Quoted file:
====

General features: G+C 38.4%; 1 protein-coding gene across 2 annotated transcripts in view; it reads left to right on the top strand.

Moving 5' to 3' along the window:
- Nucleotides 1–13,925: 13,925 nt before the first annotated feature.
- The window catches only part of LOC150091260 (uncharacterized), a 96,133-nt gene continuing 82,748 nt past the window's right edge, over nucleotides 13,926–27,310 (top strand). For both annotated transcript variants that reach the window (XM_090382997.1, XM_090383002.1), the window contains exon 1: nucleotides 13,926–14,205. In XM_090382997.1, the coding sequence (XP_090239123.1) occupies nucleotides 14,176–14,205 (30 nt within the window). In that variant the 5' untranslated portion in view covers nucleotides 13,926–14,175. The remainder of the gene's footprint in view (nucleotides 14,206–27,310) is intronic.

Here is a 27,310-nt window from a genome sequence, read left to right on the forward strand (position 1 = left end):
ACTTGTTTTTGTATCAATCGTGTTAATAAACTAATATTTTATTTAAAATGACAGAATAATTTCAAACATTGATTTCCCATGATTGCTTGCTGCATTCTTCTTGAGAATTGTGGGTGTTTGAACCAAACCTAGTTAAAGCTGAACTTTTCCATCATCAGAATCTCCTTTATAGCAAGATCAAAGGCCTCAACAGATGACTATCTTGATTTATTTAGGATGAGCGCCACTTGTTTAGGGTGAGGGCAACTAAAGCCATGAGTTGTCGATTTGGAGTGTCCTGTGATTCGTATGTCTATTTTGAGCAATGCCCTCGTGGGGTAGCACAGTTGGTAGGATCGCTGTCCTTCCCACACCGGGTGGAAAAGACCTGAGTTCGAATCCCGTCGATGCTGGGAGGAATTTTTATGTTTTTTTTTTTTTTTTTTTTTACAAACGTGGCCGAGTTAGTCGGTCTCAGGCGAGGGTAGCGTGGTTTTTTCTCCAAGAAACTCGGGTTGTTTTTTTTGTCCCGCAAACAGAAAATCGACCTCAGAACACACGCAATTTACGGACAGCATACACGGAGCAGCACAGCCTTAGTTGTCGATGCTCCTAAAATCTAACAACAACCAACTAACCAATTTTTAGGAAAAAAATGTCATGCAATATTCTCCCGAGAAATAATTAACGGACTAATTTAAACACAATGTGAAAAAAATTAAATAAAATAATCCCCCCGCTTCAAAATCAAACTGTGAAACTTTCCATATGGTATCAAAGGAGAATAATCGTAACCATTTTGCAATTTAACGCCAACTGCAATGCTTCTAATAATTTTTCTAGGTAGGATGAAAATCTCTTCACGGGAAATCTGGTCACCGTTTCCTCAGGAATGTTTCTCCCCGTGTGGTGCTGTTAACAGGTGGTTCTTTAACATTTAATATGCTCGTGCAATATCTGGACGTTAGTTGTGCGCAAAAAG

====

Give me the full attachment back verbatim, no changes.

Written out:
General features: G+C 38.4%; 1 protein-coding gene across 2 annotated transcripts in view; it reads left to right on the top strand.

Moving 5' to 3' along the window:
- Nucleotides 1–13,925: 13,925 nt before the first annotated feature.
- The window catches only part of LOC150091260 (uncharacterized), a 96,133-nt gene continuing 82,748 nt past the window's right edge, over nucleotides 13,926–27,310 (top strand). For both annotated transcript variants that reach the window (XM_090382997.1, XM_090383002.1), the window contains exon 1: nucleotides 13,926–14,205. In XM_090382997.1, the coding sequence (XP_090239123.1) occupies nucleotides 14,176–14,205 (30 nt within the window). In that variant the 5' untranslated portion in view covers nucleotides 13,926–14,175. The remainder of the gene's footprint in view (nucleotides 14,206–27,310) is intronic.

Here is a 27,310-nt window from a genome sequence, read left to right on the forward strand (position 1 = left end):
ACTTGTTTTTGTATCAATCGTGTTAATAAACTAATATTTTATTTAAAATGACAGAATAATTTCAAACATTGATTTCCCATGATTGCTTGCTGCATTCTTCTTGAGAATTGTGGGTGTTTGAACCAAACCTAGTTAAAGCTGAACTTTTCCATCATCAGAATCTCCTTTATAGCAAGATCAAAGGCCTCAACAGATGACTATCTTGATTTATTTAGGATGAGCGCCACTTGTTTAGGGTGAGGGCAACTAAAGCCATGAGTTGTCGATTTGGAGTGTCCTGTGATTCGTATGTCTATTTTGAGCAATGCCCTCGTGGGGTAGCACAGTTGGTAGGATCGCTGTCCTTCCCACACCGGGTGGAAAAGACCTGAGTTCGAATCCCGTCGATGCTGGGAGGAATTTTTATGTTTTTTTTTTTTTTTTTTTTTACAAACGTGGCCGAGTTAGTCGGTCTCAGGCGAGGGTAGCGTGGTTTTTTCTCCAAGAAACTCGGGTTGTTTTTTTTGTCCCGCAAACAGAAAATCGACCTCAGAACACACGCAATTTACGGACAGCATACACGGAGCAGCACAGCCTTAGTTGTCGATGCTCCTAAAATCTAACAACAACCAACTAACCAATTTTTAGGAAAAAAATGTCATGCAATATTCTCCCGAGAAATAATTAACGGACTAATTTAAACACAATGTGAAAAAAATTAAATAAAATAATCCCCCCGCTTCAAAATCAAACTGTGAAACTTTCCATATGGTATCAAAGGAGAATAATCGTAACCATTTTGCAATTTAACGCCAACTGCAATGCTTCTAATAATTTTTCTAGGTAGGATGAAAATCTCTTCACGGGAAATCTGGTCACCGTTTCCTCAGGAATGTTTCTCCCCGTGTGGTGCTGTTAACAGGTGGTTCTTTAACATTTAATATGCTCGTGCAATATCTGGACGTTAGTTGTGCGCAAAAAG